discretize.CurvilinearMesh.get_interpolation_matrix#

CurvilinearMesh.get_interpolation_matrix(loc, location_type='cell_centers', zeros_outside=False, **kwargs)[source]#

Construct a linear interpolation matrix from mesh.

This method constructs a linear interpolation matrix from tensor locations (nodes, cell-centers, faces, etc…) on the mesh to a set of arbitrary locations.

Parameters:
loc(`n_pts`, `dim`) `numpy.ndarray`

Location of points being to interpolate to. Must have same dimensions as the mesh.

location_type`str`, `optional`

Tensor locations on the mesh being interpolated from. location_type must be one of:

• ‘Ex’, ‘edges_x’ -> x-component of field defined on x edges

• ‘Ey’, ‘edges_y’ -> y-component of field defined on y edges

• ‘Ez’, ‘edges_z’ -> z-component of field defined on z edges

• ‘Fx’, ‘faces_x’ -> x-component of field defined on x faces

• ‘Fy’, ‘faces_y’ -> y-component of field defined on y faces

• ‘Fz’, ‘faces_z’ -> z-component of field defined on z faces

• ‘N’, ‘nodes’ -> scalar field defined on nodes

• ‘CC’, ‘cell_centers’ -> scalar field defined on cell centers

• ‘CCVx’, ‘cell_centers_x’ -> x-component of vector field defined on cell centers

• ‘CCVy’, ‘cell_centers_y’ -> y-component of vector field defined on cell centers

• ‘CCVz’, ‘cell_centers_z’ -> z-component of vector field defined on cell centers

zeros_outsidebool, `optional`

If False, nearest neighbour is used to compute the interpolate value at locations outside the mesh. If True , values at locations outside the mesh will be zero.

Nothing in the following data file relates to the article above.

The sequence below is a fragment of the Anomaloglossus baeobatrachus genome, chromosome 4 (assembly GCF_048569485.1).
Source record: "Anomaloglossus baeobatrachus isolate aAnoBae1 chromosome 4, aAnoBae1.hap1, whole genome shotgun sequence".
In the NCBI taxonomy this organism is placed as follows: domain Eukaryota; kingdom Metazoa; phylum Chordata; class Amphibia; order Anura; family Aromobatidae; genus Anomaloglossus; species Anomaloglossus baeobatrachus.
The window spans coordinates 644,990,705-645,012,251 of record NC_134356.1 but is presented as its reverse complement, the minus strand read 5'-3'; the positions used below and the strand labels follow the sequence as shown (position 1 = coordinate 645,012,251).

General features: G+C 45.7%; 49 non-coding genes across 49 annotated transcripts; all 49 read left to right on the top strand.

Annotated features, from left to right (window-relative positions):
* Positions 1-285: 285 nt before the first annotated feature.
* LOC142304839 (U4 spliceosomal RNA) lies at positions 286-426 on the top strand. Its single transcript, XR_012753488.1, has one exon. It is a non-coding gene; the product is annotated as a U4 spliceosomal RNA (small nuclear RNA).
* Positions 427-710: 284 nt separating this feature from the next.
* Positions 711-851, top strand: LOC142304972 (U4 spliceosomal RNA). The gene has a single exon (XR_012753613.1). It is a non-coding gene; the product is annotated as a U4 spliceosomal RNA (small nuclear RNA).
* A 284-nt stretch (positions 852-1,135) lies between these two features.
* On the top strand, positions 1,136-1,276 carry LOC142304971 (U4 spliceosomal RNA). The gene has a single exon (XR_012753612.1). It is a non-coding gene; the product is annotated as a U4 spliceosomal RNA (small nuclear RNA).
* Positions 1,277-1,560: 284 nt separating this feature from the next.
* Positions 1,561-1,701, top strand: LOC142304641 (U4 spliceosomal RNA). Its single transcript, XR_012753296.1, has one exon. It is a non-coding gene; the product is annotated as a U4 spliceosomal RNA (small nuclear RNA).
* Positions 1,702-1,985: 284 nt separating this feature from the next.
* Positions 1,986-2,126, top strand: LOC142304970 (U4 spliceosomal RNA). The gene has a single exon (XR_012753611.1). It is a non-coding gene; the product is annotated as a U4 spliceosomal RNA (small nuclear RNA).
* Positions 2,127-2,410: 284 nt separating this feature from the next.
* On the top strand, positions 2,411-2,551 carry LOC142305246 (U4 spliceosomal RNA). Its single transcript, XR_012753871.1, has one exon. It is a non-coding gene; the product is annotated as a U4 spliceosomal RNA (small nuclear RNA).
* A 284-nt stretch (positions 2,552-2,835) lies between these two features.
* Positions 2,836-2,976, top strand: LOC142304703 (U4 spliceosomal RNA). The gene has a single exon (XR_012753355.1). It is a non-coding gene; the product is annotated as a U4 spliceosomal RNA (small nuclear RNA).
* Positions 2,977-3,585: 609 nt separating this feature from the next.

Returns:
(`n_pts`, `n_loc_type`) `scipy.sparse.csr_matrix`

A sparse matrix which interpolates the specified tensor quantity on mesh to the set of specified locations.

Examples

Here is a 1D example where a function evaluated on the nodes is interpolated to a set of random locations. To compare the accuracy, the function is evaluated at the set of random locations.

```>>> from discretize import TensorMesh
>>> import numpy as np
>>> import matplotlib.pyplot as plt
>>> np.random.seed(14)
```
```>>> locs = np.random.rand(50)*0.8+0.1
>>> dense = np.linspace(0, 1, 200)
>>> fun = lambda x: np.cos(2*np.pi*x)
```
```>>> hx = 0.125 * np.ones(8)
>>> mesh1D = TensorMesh([hx])
>>> Q = mesh1D.get_interpolation_matrix(locs, 'nodes')
```
```>>> plt.figure(figsize=(5, 3))
>>> plt.plot(dense, fun(dense), ':', c="C0", lw=3, label="True Function")
>>> plt.plot(mesh1D.nodes, fun(mesh1D.nodes), 's', c="C0", ms=8, label="True sampled")
>>> plt.plot(locs, Q*fun(mesh1D.nodes), 'o', ms=4, label="Interpolated")
>>> plt.legend()
>>> plt.show()
```

Here, demonstrate a similar example on a 2D mesh using a 2D Gaussian distribution. We interpolate the Gaussian from the nodes to cell centers and examine the relative error.

```>>> hx = np.ones(10)
>>> hy = np.ones(10)
>>> mesh2D = TensorMesh([hx, hy], x0='CC')
>>> def fun(x, y):
...     return np.exp(-(x**2 + y**2)/2**2)
```
```>>> nodes = mesh2D.nodes
>>> val_nodes = fun(nodes[:, 0], nodes[:, 1])
>>> centers = mesh2D.cell_centers
>>> val_centers = fun(centers[:, 0], centers[:, 1])
>>> A = mesh2D.get_interpolation_matrix(centers, 'nodes')
>>> val_interp = A.dot(val_nodes)
```
```>>> fig = plt.figure(figsize=(11,3.3))
>>> clim = (0., 1.)